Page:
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Top 25 College Basketball Names Ever

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  • 25. Austen Powers (Seattle)

    If you’re a college hoops fan, it’s likely that every now and then you’ve paused for a moment either when watching a game or reading about one and thought, “That’s his real name?” Indeed, college basketball has seen its fair share of odd-named players over the years. Here are our picks for the Top 25 best.

    Shortly after his 10th birthday in 1997 (the year that Austin Powers hit theaters), poor Austen Powers likely heard “Yeah baby!” one too many times. How were his parents supposed to know when he was born that they were choosing a name almost identical to that of a hit action comedy series that wouldn’t come out for another 10 years?

    To his credit, Powers enjoyed success at both Cal State Northridge and after transferring to Seattle (he was the Redhawks’ leading scorer during the 2008-2009 season).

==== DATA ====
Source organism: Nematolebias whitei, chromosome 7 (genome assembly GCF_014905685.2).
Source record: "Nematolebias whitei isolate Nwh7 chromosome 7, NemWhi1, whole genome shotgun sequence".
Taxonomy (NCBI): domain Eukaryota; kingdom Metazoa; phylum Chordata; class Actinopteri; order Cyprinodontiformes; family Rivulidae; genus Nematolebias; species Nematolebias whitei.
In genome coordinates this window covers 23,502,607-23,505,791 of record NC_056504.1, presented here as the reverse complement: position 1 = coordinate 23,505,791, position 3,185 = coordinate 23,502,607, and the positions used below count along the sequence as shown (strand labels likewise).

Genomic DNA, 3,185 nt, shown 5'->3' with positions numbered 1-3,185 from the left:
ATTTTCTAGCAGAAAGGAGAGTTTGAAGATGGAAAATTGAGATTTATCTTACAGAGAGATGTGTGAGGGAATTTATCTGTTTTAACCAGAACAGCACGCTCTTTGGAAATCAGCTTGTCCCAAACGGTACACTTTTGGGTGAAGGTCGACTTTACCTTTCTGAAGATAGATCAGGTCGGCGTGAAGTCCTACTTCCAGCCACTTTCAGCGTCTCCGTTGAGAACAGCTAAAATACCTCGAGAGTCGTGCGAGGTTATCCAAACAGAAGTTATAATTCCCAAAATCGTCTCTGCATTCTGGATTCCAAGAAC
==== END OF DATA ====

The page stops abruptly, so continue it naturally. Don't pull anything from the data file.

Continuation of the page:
• 24. Peter Pappageorge (Long Beach State)

    With a name like that you’d think Pappageorge would be a successful pizza store owner. He was, in fact, a reliable 3-point threat for the 49ers, helping lead them to a Big West regular season crown in each of his two seasons (2012 and 2013) there after transferring from junior college.

  • 23. Duany Duany (Wisconsin)

    In the late 1990s and early 2000s, the Badgers had a bench player so nice that they named him twice. As explained in an AP story prior to Wisconsin’s 2000 Final Four berth, the lanky forward got his name because, in Sudanese culture, the first-born son’s first name is the family’s last name.

  • 22. Boubacar Aw (Georgetown)

    Aw came to Georgetown from Senegal by way of North Carolina. Equally adept as both a shutdown defender and an effective scorer, the 6-foot-7 forward had one aspect of his game that made Hoyas fans (and coach John Thompson) cry out, “Ow!” in frustration: His free throw shooting (53.2% for his career).